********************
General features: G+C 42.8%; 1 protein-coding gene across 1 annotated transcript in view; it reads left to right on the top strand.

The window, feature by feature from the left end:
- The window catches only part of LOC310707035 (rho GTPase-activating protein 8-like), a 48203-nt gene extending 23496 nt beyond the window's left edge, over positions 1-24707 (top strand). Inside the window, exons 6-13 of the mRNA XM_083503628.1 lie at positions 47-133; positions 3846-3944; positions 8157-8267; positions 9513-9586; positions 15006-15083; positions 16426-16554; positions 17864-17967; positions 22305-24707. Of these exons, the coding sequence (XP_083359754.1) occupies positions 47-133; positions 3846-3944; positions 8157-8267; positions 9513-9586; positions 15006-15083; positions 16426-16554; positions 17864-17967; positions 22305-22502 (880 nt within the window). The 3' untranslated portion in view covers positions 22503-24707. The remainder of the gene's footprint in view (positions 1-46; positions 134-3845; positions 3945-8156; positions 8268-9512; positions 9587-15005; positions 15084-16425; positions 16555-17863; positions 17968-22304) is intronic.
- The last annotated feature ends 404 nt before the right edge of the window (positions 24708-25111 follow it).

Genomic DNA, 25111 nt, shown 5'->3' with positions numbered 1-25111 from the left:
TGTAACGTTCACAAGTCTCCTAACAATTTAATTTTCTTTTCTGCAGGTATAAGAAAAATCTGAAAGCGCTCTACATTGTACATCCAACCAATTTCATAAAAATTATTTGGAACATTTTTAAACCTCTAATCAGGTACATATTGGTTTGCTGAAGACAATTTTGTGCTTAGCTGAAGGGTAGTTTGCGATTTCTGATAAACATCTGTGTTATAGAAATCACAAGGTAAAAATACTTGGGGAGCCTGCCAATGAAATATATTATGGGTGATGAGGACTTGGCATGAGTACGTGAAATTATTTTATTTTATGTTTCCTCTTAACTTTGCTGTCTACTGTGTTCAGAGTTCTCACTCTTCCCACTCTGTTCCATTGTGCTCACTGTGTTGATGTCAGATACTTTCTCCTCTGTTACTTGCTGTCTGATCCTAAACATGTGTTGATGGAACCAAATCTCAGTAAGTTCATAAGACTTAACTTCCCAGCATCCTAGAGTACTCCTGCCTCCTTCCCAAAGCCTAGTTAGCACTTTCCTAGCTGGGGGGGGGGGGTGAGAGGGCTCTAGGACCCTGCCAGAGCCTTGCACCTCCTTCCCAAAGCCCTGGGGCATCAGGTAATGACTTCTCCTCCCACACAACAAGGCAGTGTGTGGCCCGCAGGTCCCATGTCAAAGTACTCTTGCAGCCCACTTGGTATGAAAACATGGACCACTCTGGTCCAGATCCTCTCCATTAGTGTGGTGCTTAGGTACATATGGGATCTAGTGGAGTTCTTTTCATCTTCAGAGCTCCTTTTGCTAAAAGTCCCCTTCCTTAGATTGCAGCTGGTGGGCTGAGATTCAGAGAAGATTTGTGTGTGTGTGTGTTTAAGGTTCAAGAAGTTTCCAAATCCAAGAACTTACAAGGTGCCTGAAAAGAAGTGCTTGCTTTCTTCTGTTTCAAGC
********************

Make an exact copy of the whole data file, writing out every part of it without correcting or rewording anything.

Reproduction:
General features: G+C 42.8%; 1 protein-coding gene across 1 annotated transcript in view; it reads left to right on the top strand.

The window, feature by feature from the left end:
- The window catches only part of LOC310707035 (rho GTPase-activating protein 8-like), a 48203-nt gene extending 23496 nt beyond the window's left edge, over positions 1-24707 (top strand). Inside the window, exons 6-13 of the mRNA XM_083503628.1 lie at positions 47-133; positions 3846-3944; positions 8157-8267; positions 9513-9586; positions 15006-15083; positions 16426-16554; positions 17864-17967; positions 22305-24707. Of these exons, the coding sequence (XP_083359754.1) occupies positions 47-133; positions 3846-3944; positions 8157-8267; positions 9513-9586; positions 15006-15083; positions 16426-16554; positions 17864-17967; positions 22305-22502 (880 nt within the window). The 3' untranslated portion in view covers positions 22503-24707. The remainder of the gene's footprint in view (positions 1-46; positions 134-3845; positions 3945-8156; positions 8268-9512; positions 9587-15005; positions 15084-16425; positions 16555-17863; positions 17968-22304) is intronic.
- The last annotated feature ends 404 nt before the right edge of the window (positions 24708-25111 follow it).

Genomic DNA, 25111 nt, shown 5'->3' with positions numbered 1-25111 from the left:
TGTAACGTTCACAAGTCTCCTAACAATTTAATTTTCTTTTCTGCAGGTATAAGAAAAATCTGAAAGCGCTCTACATTGTACATCCAACCAATTTCATAAAAATTATTTGGAACATTTTTAAACCTCTAATCAGGTACATATTGGTTTGCTGAAGACAATTTTGTGCTTAGCTGAAGGGTAGTTTGCGATTTCTGATAAACATCTGTGTTATAGAAATCACAAGGTAAAAATACTTGGGGAGCCTGCCAATGAAATATATTATGGGTGATGAGGACTTGGCATGAGTACGTGAAATTATTTTATTTTATGTTTCCTCTTAACTTTGCTGTCTACTGTGTTCAGAGTTCTCACTCTTCCCACTCTGTTCCATTGTGCTCACTGTGTTGATGTCAGATACTTTCTCCTCTGTTACTTGCTGTCTGATCCTAAACATGTGTTGATGGAACCAAATCTCAGTAAGTTCATAAGACTTAACTTCCCAGCATCCTAGAGTACTCCTGCCTCCTTCCCAAAGCCTAGTTAGCACTTTCCTAGCTGGGGGGGGGGGGTGAGAGGGCTCTAGGACCCTGCCAGAGCCTTGCACCTCCTTCCCAAAGCCCTGGGGCATCAGGTAATGACTTCTCCTCCCACACAACAAGGCAGTGTGTGGCCCGCAGGTCCCATGTCAAAGTACTCTTGCAGCCCACTTGGTATGAAAACATGGACCACTCTGGTCCAGATCCTCTCCATTAGTGTGGTGCTTAGGTACATATGGGATCTAGTGGAGTTCTTTTCATCTTCAGAGCTCCTTTTGCTAAAAGTCCCCTTCCTTAGATTGCAGCTGGTGGGCTGAGATTCAGAGAAGATTTGTGTGTGTGTGTGTTTAAGGTTCAAGAAGTTTCCAAATCCAAGAACTTACAAGGTGCCTGAAAAGAAGTGCTTGCTTTCTTCTGTTTCAAGC